The art of local art buying
If your holiday shopping list is still uncomfortably long, this Saturday, Dec. 17, provides a handy means to shorten it in one fell swoop — and pump some money into the local economy along the way. From 10 a.m. to 6 p.m., the members of the Mountain Microenterprise Fund’s Artist Alliance will host a special sale, the first annual Buy Local Holiday Bazaar.
The sale, which will be held at the Asheville Area Arts Council’s Front Gallery (11 Biltmore Ave.), will feature arts and crafts by local fiber artists, jewelry makers, metal workers, painters, photographers and potters.
The Artist Alliance has spent the past year training artists in the finer points of marketing their work, one of the many functions performed by the nonprofit MMF, a Western North Carolina-based small-business incubator. “Creating is easy for an artist, but selling is hard,” says Laura Klein, a member of the alliance’s steering committee. “This bazaar gives us a good opportunity to practice selling art.”
And, of course, it gives the rest of us a good opportunity to chip away at that gift list.
— Jon Elliston
Task force juggles apples and oranges
A survey of civic, convention and performing-arts centers in various Southeastern locations was the focus at the third meeting of Asheville’s Civic Center Task Force on Dec. 4. But the information in the report left the panel with more questions than answers.
“Looks to me like we have some apples and oranges,” commented Sidney Powell, the task force member who represents the Asheville Center for the Performing Arts.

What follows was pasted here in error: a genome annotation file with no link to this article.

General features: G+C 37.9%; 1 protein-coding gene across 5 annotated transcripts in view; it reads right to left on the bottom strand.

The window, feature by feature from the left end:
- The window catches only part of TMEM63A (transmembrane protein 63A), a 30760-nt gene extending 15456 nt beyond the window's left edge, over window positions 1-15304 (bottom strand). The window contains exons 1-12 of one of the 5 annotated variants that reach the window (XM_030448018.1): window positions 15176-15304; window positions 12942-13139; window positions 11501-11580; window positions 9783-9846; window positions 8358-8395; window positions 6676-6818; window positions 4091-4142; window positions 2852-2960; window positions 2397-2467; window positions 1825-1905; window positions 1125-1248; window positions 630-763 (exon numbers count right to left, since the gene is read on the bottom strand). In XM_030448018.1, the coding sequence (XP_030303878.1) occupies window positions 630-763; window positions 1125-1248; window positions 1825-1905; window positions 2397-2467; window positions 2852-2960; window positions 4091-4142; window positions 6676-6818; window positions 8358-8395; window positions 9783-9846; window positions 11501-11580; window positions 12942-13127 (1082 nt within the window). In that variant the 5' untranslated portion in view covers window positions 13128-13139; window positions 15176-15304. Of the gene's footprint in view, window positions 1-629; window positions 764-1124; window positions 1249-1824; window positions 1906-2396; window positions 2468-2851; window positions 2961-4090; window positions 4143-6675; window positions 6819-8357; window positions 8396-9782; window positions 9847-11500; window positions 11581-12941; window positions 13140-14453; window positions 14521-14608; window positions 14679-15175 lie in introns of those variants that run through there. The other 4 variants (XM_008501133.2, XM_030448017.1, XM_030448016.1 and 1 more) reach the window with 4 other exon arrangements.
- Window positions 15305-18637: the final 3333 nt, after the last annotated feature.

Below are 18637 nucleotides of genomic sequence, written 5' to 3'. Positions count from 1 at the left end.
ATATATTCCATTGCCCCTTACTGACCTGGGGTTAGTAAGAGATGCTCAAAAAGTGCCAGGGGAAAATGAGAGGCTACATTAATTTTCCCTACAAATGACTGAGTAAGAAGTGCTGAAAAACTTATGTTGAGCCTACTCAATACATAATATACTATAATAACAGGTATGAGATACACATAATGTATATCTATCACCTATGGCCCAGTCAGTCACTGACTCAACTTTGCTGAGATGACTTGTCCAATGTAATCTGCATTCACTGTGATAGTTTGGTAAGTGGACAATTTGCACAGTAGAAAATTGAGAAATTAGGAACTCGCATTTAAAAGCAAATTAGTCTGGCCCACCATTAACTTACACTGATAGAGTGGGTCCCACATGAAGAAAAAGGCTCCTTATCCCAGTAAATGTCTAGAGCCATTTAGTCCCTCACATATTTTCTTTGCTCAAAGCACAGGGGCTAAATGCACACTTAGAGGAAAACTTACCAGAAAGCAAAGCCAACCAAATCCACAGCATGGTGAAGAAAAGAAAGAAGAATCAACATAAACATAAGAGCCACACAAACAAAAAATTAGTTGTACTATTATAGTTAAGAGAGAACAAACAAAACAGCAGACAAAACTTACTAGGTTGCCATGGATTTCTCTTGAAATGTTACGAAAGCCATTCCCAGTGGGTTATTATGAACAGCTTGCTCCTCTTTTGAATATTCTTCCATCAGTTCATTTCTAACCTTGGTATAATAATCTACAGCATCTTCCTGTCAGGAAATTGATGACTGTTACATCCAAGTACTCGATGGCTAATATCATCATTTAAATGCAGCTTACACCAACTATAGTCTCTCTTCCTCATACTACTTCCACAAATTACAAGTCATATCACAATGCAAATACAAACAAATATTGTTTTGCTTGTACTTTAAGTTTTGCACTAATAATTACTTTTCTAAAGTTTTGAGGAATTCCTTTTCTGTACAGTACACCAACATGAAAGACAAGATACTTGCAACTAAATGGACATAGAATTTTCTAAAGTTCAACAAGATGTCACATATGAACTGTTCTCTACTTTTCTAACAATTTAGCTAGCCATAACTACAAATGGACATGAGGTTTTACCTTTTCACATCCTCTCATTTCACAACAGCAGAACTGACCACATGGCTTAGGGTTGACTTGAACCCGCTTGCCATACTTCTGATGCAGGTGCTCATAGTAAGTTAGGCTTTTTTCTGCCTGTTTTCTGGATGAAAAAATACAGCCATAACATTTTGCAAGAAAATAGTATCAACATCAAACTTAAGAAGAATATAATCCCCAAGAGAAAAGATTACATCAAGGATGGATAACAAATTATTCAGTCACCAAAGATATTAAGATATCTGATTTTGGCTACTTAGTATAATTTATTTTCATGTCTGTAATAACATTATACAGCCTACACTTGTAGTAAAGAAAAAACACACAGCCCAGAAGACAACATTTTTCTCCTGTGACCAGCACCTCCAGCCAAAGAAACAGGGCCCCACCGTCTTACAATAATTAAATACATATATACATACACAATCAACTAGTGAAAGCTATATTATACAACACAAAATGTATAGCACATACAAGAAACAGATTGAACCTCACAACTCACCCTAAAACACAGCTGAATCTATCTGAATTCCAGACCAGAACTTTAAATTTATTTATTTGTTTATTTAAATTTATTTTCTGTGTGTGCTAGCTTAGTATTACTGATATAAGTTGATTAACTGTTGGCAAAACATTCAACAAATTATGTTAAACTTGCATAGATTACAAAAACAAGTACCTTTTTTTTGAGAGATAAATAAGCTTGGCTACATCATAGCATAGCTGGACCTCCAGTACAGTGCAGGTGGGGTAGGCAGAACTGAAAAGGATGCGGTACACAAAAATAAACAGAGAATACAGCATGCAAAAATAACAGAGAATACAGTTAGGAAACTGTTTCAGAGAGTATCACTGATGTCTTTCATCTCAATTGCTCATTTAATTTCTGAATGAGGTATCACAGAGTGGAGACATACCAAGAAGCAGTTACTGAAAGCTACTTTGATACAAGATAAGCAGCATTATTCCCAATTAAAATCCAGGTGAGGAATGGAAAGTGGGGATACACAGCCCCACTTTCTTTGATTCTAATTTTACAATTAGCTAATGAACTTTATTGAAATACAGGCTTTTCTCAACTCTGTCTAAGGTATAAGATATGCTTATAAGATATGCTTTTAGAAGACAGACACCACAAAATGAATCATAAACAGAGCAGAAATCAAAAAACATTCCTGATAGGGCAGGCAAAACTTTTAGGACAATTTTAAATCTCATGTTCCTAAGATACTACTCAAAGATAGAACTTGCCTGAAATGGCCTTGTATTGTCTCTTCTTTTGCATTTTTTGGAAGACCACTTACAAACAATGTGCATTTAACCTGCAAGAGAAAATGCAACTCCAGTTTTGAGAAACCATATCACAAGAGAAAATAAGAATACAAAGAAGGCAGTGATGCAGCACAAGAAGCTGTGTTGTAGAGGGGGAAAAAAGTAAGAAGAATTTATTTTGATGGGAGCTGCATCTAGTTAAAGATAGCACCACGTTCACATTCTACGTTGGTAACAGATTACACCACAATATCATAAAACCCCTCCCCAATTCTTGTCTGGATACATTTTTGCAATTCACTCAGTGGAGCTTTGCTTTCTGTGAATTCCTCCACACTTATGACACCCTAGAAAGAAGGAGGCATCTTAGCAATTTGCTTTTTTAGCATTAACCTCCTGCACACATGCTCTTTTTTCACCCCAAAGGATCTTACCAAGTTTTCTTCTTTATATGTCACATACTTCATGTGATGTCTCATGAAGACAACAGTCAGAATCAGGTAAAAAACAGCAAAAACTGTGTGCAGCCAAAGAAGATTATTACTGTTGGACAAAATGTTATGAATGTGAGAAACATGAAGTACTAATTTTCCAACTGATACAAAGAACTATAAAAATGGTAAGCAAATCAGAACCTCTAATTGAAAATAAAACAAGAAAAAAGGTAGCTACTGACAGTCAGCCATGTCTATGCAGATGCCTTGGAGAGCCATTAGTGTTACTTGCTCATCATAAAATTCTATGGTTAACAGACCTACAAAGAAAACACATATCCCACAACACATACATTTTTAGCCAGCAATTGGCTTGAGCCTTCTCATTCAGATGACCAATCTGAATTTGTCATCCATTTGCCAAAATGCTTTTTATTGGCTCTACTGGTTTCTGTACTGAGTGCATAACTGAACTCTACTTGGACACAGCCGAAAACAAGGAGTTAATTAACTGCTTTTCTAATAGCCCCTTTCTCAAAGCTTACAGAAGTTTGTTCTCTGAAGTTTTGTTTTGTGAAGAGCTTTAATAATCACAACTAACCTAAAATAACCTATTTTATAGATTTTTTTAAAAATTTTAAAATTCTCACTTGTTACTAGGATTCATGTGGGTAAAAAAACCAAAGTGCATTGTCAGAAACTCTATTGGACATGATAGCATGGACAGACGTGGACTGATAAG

“I think what it points [out] to me — there are just many ways communities approach the situation,” said Asheville City Council member Jan Davis, who chairs the task force. The document, he noted, gives a “quick-and-dirty” look at what other communities have done or are doing.
The report compares the focus, size, ownership and financing of the Asheville Civic Center with those of eight “aging” and newer regional centers and six other N.C.-based facilities. Included were the Peace Center (city-owned land, nonprofit-owned facility) and Bi-Lo Center (district-owned, privately managed) in Greenville, S.C., as well as such N.C. facilities as Hickory’s Metro Convention Center (owned by the local Tourism Development Authority), the Fayetteville Convention Center (county-owned), and the planned Wilmington Convention Center (which will be city-owned). But disparities between uses and funding, in particular, made the comparisons difficult to assess.
One thing the report does seem to document, said former Asheville Mayor Charles Worley, is that facilities with a primary focus on the arts tend to rely largely on private funds, while multipurpose centers with arenas and/or exhibit halls rely basically on local governments and special taxes for funding. Most of the 12 multi-use facilities considered in the report have relied on bonds, certificates of participation and/or taxes on lodging, car rentals and food/beverages. (One, the Roanoke Civic Center, instituted a facility fee — in lieu of a parking charge — that’s added to each ticket.)
Task-force members requested a revised report for their Jan. 4 meeting, with additional details regarding the facilities’ size, funding, the potential for competition with Asheville’s facility, and the economic impact of their functions.
During a concluding public-comment session, Dwight Butner, a downtown restaurateur who recently made an unsuccessful run for City Council, stressed the need for a credible economic-impact study. His own business, said Butner, is “much more impacted” by weekend events at the Civic Center, such as home shows and the Southern Highland Craft Guild’s fairs, “than it would ever be by concerts and those sorts of things.” Without the proper economic study, he declared, “You’re not going to have the information you need to justify investment for decades into the future.”